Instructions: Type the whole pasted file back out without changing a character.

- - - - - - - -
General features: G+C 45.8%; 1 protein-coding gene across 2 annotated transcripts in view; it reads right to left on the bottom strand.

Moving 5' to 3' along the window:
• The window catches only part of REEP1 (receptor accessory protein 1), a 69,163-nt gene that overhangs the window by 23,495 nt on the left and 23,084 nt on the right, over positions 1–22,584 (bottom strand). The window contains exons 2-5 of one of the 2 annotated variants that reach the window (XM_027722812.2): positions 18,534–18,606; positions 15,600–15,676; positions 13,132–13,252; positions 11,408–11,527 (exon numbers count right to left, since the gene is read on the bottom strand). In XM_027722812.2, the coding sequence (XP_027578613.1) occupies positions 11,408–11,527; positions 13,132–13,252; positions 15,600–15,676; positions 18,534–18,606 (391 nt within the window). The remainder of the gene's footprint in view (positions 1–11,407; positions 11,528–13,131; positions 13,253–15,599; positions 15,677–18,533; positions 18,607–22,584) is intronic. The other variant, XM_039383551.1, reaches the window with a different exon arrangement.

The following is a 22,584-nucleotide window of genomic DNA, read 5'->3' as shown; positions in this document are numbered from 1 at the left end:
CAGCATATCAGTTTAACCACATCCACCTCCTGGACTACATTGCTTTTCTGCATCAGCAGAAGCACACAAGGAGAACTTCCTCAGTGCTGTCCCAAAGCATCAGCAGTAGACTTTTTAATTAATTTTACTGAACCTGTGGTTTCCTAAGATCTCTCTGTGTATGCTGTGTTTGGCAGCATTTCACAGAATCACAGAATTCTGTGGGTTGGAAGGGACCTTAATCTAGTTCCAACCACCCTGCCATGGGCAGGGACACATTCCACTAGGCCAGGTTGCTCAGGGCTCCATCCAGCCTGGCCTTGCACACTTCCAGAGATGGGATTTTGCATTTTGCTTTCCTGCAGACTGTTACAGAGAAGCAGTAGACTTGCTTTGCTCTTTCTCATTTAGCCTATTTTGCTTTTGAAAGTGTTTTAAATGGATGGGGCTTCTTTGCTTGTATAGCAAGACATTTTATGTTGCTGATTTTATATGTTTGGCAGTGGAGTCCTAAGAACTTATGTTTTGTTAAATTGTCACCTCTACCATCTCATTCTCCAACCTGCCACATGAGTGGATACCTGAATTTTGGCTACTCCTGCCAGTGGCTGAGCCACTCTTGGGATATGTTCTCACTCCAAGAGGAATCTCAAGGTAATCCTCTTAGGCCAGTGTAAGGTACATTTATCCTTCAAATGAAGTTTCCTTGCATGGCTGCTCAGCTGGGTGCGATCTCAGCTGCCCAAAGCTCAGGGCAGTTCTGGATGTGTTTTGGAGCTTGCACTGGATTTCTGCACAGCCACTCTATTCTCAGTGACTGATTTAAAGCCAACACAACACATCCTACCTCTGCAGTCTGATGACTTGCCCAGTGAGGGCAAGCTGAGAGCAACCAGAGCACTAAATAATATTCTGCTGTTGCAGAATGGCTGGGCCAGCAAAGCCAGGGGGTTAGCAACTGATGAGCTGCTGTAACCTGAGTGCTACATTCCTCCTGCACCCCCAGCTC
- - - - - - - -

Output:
General features: G+C 45.8%; 1 protein-coding gene across 2 annotated transcripts in view; it reads right to left on the bottom strand.

Moving 5' to 3' along the window:
• The window catches only part of REEP1 (receptor accessory protein 1), a 69,163-nt gene that overhangs the window by 23,495 nt on the left and 23,084 nt on the right, over positions 1–22,584 (bottom strand). The window contains exons 2-5 of one of the 2 annotated variants that reach the window (XM_027722812.2): positions 18,534–18,606; positions 15,600–15,676; positions 13,132–13,252; positions 11,408–11,527 (exon numbers count right to left, since the gene is read on the bottom strand). In XM_027722812.2, the coding sequence (XP_027578613.1) occupies positions 11,408–11,527; positions 13,132–13,252; positions 15,600–15,676; positions 18,534–18,606 (391 nt within the window). The remainder of the gene's footprint in view (positions 1–11,407; positions 11,528–13,131; positions 13,253–15,599; positions 15,677–18,533; positions 18,607–22,584) is intronic. The other variant, XM_039383551.1, reaches the window with a different exon arrangement.

The following is a 22,584-nucleotide window of genomic DNA, read 5'->3' as shown; positions in this document are numbered from 1 at the left end:
CAGCATATCAGTTTAACCACATCCACCTCCTGGACTACATTGCTTTTCTGCATCAGCAGAAGCACACAAGGAGAACTTCCTCAGTGCTGTCCCAAAGCATCAGCAGTAGACTTTTTAATTAATTTTACTGAACCTGTGGTTTCCTAAGATCTCTCTGTGTATGCTGTGTTTGGCAGCATTTCACAGAATCACAGAATTCTGTGGGTTGGAAGGGACCTTAATCTAGTTCCAACCACCCTGCCATGGGCAGGGACACATTCCACTAGGCCAGGTTGCTCAGGGCTCCATCCAGCCTGGCCTTGCACACTTCCAGAGATGGGATTTTGCATTTTGCTTTCCTGCAGACTGTTACAGAGAAGCAGTAGACTTGCTTTGCTCTTTCTCATTTAGCCTATTTTGCTTTTGAAAGTGTTTTAAATGGATGGGGCTTCTTTGCTTGTATAGCAAGACATTTTATGTTGCTGATTTTATATGTTTGGCAGTGGAGTCCTAAGAACTTATGTTTTGTTAAATTGTCACCTCTACCATCTCATTCTCCAACCTGCCACATGAGTGGATACCTGAATTTTGGCTACTCCTGCCAGTGGCTGAGCCACTCTTGGGATATGTTCTCACTCCAAGAGGAATCTCAAGGTAATCCTCTTAGGCCAGTGTAAGGTACATTTATCCTTCAAATGAAGTTTCCTTGCATGGCTGCTCAGCTGGGTGCGATCTCAGCTGCCCAAAGCTCAGGGCAGTTCTGGATGTGTTTTGGAGCTTGCACTGGATTTCTGCACAGCCACTCTATTCTCAGTGACTGATTTAAAGCCAACACAACACATCCTACCTCTGCAGTCTGATGACTTGCCCAGTGAGGGCAAGCTGAGAGCAACCAGAGCACTAAATAATATTCTGCTGTTGCAGAATGGCTGGGCCAGCAAAGCCAGGGGGTTAGCAACTGATGAGCTGCTGTAACCTGAGTGCTACATTCCTCCTGCACCCCCAGCTC